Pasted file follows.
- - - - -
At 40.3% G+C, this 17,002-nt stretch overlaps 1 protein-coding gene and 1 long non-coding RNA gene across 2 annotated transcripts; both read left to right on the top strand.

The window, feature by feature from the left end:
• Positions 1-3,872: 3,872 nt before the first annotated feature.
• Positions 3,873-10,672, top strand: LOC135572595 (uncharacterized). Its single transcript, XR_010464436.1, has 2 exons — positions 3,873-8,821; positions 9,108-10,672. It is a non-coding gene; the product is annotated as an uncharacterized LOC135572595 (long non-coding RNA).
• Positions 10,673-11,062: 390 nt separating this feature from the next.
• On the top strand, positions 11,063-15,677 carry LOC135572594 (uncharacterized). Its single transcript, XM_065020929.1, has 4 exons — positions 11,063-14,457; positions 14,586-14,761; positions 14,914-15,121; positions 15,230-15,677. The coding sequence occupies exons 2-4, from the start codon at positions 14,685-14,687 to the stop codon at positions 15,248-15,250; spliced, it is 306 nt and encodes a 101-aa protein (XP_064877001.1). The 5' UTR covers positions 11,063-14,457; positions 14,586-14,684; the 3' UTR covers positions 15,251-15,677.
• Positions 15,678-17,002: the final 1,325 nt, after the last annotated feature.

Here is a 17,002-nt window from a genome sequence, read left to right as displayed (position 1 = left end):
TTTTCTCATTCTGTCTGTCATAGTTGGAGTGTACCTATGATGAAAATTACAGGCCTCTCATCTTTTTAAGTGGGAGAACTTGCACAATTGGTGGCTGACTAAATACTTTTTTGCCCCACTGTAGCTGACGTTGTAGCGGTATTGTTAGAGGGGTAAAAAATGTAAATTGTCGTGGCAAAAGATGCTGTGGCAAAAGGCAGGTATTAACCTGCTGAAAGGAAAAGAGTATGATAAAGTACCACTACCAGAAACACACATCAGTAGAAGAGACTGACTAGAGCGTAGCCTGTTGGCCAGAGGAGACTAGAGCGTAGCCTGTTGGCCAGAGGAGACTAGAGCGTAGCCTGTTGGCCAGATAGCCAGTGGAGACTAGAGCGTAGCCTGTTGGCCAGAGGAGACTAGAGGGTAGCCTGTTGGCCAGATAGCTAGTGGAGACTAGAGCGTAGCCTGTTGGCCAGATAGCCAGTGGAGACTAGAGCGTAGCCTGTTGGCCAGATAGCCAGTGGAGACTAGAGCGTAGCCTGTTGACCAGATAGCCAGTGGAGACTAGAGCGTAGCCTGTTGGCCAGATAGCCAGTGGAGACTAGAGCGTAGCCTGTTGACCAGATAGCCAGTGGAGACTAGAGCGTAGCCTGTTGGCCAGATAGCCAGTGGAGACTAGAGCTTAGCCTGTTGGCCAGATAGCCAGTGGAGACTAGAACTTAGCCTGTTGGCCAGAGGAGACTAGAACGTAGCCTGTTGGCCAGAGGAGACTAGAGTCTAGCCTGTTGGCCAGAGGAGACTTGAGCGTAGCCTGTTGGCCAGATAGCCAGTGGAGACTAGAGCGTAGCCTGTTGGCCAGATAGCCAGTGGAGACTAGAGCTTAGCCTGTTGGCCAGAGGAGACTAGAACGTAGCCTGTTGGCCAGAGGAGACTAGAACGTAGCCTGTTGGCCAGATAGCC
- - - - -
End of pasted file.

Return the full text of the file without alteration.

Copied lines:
At 40.3% G+C, this 17,002-nt stretch overlaps 1 protein-coding gene and 1 long non-coding RNA gene across 2 annotated transcripts; both read left to right on the top strand.

The window, feature by feature from the left end:
• Positions 1-3,872: 3,872 nt before the first annotated feature.
• Positions 3,873-10,672, top strand: LOC135572595 (uncharacterized). Its single transcript, XR_010464436.1, has 2 exons — positions 3,873-8,821; positions 9,108-10,672. It is a non-coding gene; the product is annotated as an uncharacterized LOC135572595 (long non-coding RNA).
• Positions 10,673-11,062: 390 nt separating this feature from the next.
• On the top strand, positions 11,063-15,677 carry LOC135572594 (uncharacterized). Its single transcript, XM_065020929.1, has 4 exons — positions 11,063-14,457; positions 14,586-14,761; positions 14,914-15,121; positions 15,230-15,677. The coding sequence occupies exons 2-4, from the start codon at positions 14,685-14,687 to the stop codon at positions 15,248-15,250; spliced, it is 306 nt and encodes a 101-aa protein (XP_064877001.1). The 5' UTR covers positions 11,063-14,457; positions 14,586-14,684; the 3' UTR covers positions 15,251-15,677.
• Positions 15,678-17,002: the final 1,325 nt, after the last annotated feature.

Here is a 17,002-nt window from a genome sequence, read left to right as displayed (position 1 = left end):
TTTTCTCATTCTGTCTGTCATAGTTGGAGTGTACCTATGATGAAAATTACAGGCCTCTCATCTTTTTAAGTGGGAGAACTTGCACAATTGGTGGCTGACTAAATACTTTTTTGCCCCACTGTAGCTGACGTTGTAGCGGTATTGTTAGAGGGGTAAAAAATGTAAATTGTCGTGGCAAAAGATGCTGTGGCAAAAGGCAGGTATTAACCTGCTGAAAGGAAAAGAGTATGATAAAGTACCACTACCAGAAACACACATCAGTAGAAGAGACTGACTAGAGCGTAGCCTGTTGGCCAGAGGAGACTAGAGCGTAGCCTGTTGGCCAGAGGAGACTAGAGCGTAGCCTGTTGGCCAGATAGCCAGTGGAGACTAGAGCGTAGCCTGTTGGCCAGAGGAGACTAGAGGGTAGCCTGTTGGCCAGATAGCTAGTGGAGACTAGAGCGTAGCCTGTTGGCCAGATAGCCAGTGGAGACTAGAGCGTAGCCTGTTGGCCAGATAGCCAGTGGAGACTAGAGCGTAGCCTGTTGACCAGATAGCCAGTGGAGACTAGAGCGTAGCCTGTTGGCCAGATAGCCAGTGGAGACTAGAGCGTAGCCTGTTGACCAGATAGCCAGTGGAGACTAGAGCGTAGCCTGTTGGCCAGATAGCCAGTGGAGACTAGAGCTTAGCCTGTTGGCCAGATAGCCAGTGGAGACTAGAACTTAGCCTGTTGGCCAGAGGAGACTAGAACGTAGCCTGTTGGCCAGAGGAGACTAGAGTCTAGCCTGTTGGCCAGAGGAGACTTGAGCGTAGCCTGTTGGCCAGATAGCCAGTGGAGACTAGAGCGTAGCCTGTTGGCCAGATAGCCAGTGGAGACTAGAGCTTAGCCTGTTGGCCAGAGGAGACTAGAACGTAGCCTGTTGGCCAGAGGAGACTAGAACGTAGCCTGTTGGCCAGATAGCC